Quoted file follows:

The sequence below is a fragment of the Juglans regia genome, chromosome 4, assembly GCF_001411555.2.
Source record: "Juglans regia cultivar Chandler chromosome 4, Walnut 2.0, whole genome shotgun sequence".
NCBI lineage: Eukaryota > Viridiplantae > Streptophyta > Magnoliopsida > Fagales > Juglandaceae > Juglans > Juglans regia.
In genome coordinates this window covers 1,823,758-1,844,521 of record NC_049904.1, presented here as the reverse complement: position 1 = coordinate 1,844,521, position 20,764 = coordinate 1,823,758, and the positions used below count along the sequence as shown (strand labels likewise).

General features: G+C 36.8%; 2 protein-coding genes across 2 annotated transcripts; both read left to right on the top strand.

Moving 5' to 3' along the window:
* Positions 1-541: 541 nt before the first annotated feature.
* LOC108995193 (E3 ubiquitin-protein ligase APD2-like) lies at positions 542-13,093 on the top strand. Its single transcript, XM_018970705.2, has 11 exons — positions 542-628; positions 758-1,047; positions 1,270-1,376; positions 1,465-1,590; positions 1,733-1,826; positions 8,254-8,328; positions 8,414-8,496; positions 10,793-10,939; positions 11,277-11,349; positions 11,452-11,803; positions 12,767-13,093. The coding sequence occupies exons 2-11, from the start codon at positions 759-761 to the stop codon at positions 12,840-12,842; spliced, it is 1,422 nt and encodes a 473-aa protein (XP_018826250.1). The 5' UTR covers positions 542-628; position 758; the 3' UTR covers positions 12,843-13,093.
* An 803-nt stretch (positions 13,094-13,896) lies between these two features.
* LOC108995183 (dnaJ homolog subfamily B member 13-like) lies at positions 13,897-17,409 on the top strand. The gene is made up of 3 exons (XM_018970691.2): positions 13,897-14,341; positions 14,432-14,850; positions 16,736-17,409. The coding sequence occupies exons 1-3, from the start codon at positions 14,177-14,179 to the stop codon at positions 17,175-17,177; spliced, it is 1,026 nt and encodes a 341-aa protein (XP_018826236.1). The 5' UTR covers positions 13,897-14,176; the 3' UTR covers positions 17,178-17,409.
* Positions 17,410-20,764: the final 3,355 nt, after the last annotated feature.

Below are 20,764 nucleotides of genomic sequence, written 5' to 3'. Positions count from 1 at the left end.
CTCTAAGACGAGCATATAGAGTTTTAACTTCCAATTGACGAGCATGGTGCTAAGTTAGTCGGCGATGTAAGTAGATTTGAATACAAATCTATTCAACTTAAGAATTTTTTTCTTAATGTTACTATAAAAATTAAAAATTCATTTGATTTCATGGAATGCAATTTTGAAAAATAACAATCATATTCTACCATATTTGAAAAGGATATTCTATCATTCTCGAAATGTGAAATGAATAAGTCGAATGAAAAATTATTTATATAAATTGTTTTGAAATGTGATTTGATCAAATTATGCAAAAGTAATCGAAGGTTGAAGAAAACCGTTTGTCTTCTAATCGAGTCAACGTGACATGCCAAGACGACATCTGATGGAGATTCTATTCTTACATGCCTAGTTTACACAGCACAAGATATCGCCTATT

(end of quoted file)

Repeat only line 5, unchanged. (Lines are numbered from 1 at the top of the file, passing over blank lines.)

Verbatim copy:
General features: G+C 36.8%; 2 protein-coding genes across 2 annotated transcripts; both read left to right on the top strand.